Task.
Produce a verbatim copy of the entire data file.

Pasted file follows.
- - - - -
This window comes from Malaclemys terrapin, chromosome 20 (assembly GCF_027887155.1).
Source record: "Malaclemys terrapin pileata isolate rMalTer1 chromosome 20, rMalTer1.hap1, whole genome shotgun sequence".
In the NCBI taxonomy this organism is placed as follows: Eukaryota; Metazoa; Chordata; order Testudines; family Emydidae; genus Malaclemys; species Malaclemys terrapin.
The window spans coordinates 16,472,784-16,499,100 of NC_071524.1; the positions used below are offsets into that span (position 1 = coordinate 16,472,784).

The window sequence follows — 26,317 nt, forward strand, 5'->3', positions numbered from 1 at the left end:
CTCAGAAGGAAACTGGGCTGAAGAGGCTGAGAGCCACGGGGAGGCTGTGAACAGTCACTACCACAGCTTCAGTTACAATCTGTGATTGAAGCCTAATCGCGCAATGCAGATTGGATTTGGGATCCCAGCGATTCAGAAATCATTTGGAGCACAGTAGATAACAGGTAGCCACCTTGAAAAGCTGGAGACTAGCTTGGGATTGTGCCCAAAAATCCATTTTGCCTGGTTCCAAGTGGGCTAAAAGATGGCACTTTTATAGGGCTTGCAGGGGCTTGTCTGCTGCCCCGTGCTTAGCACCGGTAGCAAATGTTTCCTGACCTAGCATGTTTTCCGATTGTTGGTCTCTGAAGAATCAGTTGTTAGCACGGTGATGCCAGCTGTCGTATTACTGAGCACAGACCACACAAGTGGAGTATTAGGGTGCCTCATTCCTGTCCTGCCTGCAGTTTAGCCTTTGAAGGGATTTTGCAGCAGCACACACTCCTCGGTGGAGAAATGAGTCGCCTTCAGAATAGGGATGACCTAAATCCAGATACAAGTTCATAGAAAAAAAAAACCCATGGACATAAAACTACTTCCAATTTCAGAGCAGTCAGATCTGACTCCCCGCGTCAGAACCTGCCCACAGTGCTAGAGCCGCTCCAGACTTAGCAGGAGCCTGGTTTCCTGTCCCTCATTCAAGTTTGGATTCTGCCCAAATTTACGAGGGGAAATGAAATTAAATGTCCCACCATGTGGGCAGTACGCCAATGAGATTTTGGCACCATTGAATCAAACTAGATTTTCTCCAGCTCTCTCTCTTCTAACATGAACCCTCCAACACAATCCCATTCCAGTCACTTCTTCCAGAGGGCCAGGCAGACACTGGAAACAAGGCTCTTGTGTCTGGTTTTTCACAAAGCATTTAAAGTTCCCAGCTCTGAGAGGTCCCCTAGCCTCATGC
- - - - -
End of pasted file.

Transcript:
This window comes from Malaclemys terrapin, chromosome 20 (assembly GCF_027887155.1).
Source record: "Malaclemys terrapin pileata isolate rMalTer1 chromosome 20, rMalTer1.hap1, whole genome shotgun sequence".
In the NCBI taxonomy this organism is placed as follows: Eukaryota; Metazoa; Chordata; order Testudines; family Emydidae; genus Malaclemys; species Malaclemys terrapin.
The window spans coordinates 16,472,784-16,499,100 of NC_071524.1; the positions used below are offsets into that span (position 1 = coordinate 16,472,784).

The window sequence follows — 26,317 nt, forward strand, 5'->3', positions numbered from 1 at the left end:
CTCAGAAGGAAACTGGGCTGAAGAGGCTGAGAGCCACGGGGAGGCTGTGAACAGTCACTACCACAGCTTCAGTTACAATCTGTGATTGAAGCCTAATCGCGCAATGCAGATTGGATTTGGGATCCCAGCGATTCAGAAATCATTTGGAGCACAGTAGATAACAGGTAGCCACCTTGAAAAGCTGGAGACTAGCTTGGGATTGTGCCCAAAAATCCATTTTGCCTGGTTCCAAGTGGGCTAAAAGATGGCACTTTTATAGGGCTTGCAGGGGCTTGTCTGCTGCCCCGTGCTTAGCACCGGTAGCAAATGTTTCCTGACCTAGCATGTTTTCCGATTGTTGGTCTCTGAAGAATCAGTTGTTAGCACGGTGATGCCAGCTGTCGTATTACTGAGCACAGACCACACAAGTGGAGTATTAGGGTGCCTCATTCCTGTCCTGCCTGCAGTTTAGCCTTTGAAGGGATTTTGCAGCAGCACACACTCCTCGGTGGAGAAATGAGTCGCCTTCAGAATAGGGATGACCTAAATCCAGATACAAGTTCATAGAAAAAAAAAACCCATGGACATAAAACTACTTCCAATTTCAGAGCAGTCAGATCTGACTCCCCGCGTCAGAACCTGCCCACAGTGCTAGAGCCGCTCCAGACTTAGCAGGAGCCTGGTTTCCTGTCCCTCATTCAAGTTTGGATTCTGCCCAAATTTACGAGGGGAAATGAAATTAAATGTCCCACCATGTGGGCAGTACGCCAATGAGATTTTGGCACCATTGAATCAAACTAGATTTTCTCCAGCTCTCTCTCTTCTAACATGAACCCTCCAACACAATCCCATTCCAGTCACTTCTTCCAGAGGGCCAGGCAGACACTGGAAACAAGGCTCTTGTGTCTGGTTTTTCACAAAGCATTTAAAGTTCCCAGCTCTGAGAGGTCCCCTAGCCTCATGC